OB: Digitally. I traveled to them digitally. I Google-mapped all around them, walked around as a little yellow Google map creature. [Laughs] And I listened to lots of audio and video from each of the regions. I virtually traveled to them.

MM: Streaming has become one of the most popular ways people listen to music. What are your thoughts on streaming?

OB: You know, it’s complicated, isn’t it? The whole situation is very complicated. As an up and coming artist, somebody that most people don’t know about, I think it’s really exciting that anybody in the world that has Spotify or Apple Music or any of those services can just dial up my music, you know, with ease. But then there’s the whole other side of the iceberg. The revenue streams. Equity the labels have. And then the fact that these companies as business models, or anything, aren’t really turning a profit and if you think about Google and Apple they make their money elsewhere, so they’re not even – anyway it’s extremely complicated. [Laughs]

MM: These days artists have to tour extensively to support themselves. Will you be doing a lot of touring behind the new album?

OB: I hope so. Yeah, what you’re saying is very true. I’m going out to Europe in June for a few dates and, yeah, I hope to do lots of touring.

MM: Will you tour in the U.S.?

OB: Yeah, I hope to tour in the U.S. Kind of towards the end of the summer.

MM: If you could either open for a popular mainstream artist like Selena Gomez or headline clubs, which would you choose and why?

OB: I would like to open for a popular headline artist like Radiohead. And that would be amazing because it’s Radiohead. It would be a crazy, crazy honor. Yeah, there’s lots of people I would love to open for. I have never done my own headlining tour and that would also be amazing because then, of course, you’re playing to people who know your music.

 

MM: At the end of our interviews we ask some random questions. Is that OK?

OB: Let’s embrace the randomness!

MM: Do you have any aspirations to write a musical someday?

OB: Maybe like an opera. I read Jonathan Franzen’s Freedom a few years ago and I thought that would translate really beautifully into an opera.

MM: Do you have any pets?

OB: No.

MM: Can you name all five of The Spice Girls?

OB: Of course. By their Spice names? I don’t think I could name them by their actual names.

MM: Sure, the Spice names are fine.

OB: You’ve got Ginger, Baby, Posh, Scary and Sporty. Can you name all five Spice Girls? You’ve done this before?

MM: Yeah. I don’t want to waste time saying them all though.

OB: [Laughs]

MM: Are you a big fan of texting? How many times a day do you text?

OB: Oh, I text a lot. I text more than I would like to admit. But I am proud of the fact that I have some friends who I call. I brutishly call them because I also like talking on the phone.

MM: Name a favorite book, album, movie and TV show.

OB: All those things? OK, oh boy, let’s go backwards. I just started watching The Wire. I don’t watch TV normally, but I just started watching The Wire and the show that I watched before that was The Office, so that tells you about my TV watching habits. Book? Well, like everybody else in the world I read The Martian and I loved it and I couldn’t put it down. Movie? The Revenant, I guess. That was amazing. What else did I forget?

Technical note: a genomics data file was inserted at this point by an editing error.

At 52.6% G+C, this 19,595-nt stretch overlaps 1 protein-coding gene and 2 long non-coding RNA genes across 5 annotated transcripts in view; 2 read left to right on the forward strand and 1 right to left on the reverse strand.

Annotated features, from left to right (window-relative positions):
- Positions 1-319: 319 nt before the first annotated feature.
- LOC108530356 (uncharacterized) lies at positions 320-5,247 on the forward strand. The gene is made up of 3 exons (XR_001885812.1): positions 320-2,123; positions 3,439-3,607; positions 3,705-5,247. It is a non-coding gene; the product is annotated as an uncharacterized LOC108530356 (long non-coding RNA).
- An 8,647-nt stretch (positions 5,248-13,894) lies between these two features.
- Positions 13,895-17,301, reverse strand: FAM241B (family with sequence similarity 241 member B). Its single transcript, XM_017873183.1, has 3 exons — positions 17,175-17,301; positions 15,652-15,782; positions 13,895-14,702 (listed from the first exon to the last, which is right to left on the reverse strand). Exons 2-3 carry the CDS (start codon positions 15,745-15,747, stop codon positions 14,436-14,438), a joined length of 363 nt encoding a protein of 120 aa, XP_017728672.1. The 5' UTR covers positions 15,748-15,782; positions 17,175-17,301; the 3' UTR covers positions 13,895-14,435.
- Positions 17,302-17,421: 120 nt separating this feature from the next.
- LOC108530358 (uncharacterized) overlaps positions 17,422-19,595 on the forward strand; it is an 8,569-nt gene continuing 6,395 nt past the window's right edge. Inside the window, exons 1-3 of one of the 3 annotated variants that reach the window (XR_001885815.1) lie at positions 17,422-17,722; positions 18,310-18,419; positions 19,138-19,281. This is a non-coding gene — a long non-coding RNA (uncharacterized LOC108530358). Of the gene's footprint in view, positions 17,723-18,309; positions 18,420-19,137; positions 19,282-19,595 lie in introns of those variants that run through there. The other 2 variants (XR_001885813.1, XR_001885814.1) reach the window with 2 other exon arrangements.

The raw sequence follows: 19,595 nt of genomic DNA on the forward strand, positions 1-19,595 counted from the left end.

MM: Album. You can name a few if you want.

OB: Do they have to be new ones?

MM: No, no. Anything.

OB: Oh, then I should’ve named any movie. I shouldn’t have named The Revenant. You know what movie more defines me is Being John Malkovich. That’s one of my favorite movies of all time. And it’s so silly, that magical realism in it. An album? Oh my gosh, album, album, there’s so many albums. Post by Björk.

MM: That’s a great one.

OB: Yeah. What’s another one? Syro, the last Aphex Twin record. I loved from the bottom of my heart. My ring-tone was track five from it for a really long time.

THE TEMPO ALBUM COVER

THE TEMPO ALBUM COVER

Much thanks to Olga for taking the time to do this interview and to Chris Schimpf of Sacks & Co for setting it up.

OLGA BELL LIVE
June 5—Berghain Kantine—Berlin, Germany†
June 7—Botanique—Brussels, Belgium†
June 8—Pop up Du Label—Paris, France†
June 10—Oslo—London, UK‡
June 13—The Hug and Pint—Glasgow, Scotland
June 14—Waiting Room—London, UK
June 15—Eagle Inn—Manchester, UK
June 16—De School—Amsterdam, Netherlands†*supporting Nancy Whang
†supporting Empress Of
‡supporting Yeasayer

TEMPO TRACK LIST

01 Power User
02 Doppio
03 Randomness
04 ATA
05 Regular
06 Zone
07 Ritual (ft. Sara Lucas)
08 Your Life Is a Lie
09 Stomach It
10 Americaolgabell.com
twitter.com/bellinspace
facebook.com/bellinspace
instagram.com/bellinspace
soundcloud.com/bellinspace
youtube.com/user/bellinspace

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Written by

Paris365

An entertainment journalist for 20 years, Michael McCarthy was a columnist and contributing editor for the magazines Lollipop and LiveWire. He co-created and wrote for Cinezine, one of the '90's most popular movie E-zines. The only time he's not listening to music is when he's watching television shows and movies or reading, usually music magazines.

1 Comment to “An Exclusive Interview with Olga Bell”

  1. TTM says:

    This was a fun read and she sounds like a fun person. I want to hang out with her now. And that Krai! I mean, WTF, that was a trip! Good one though!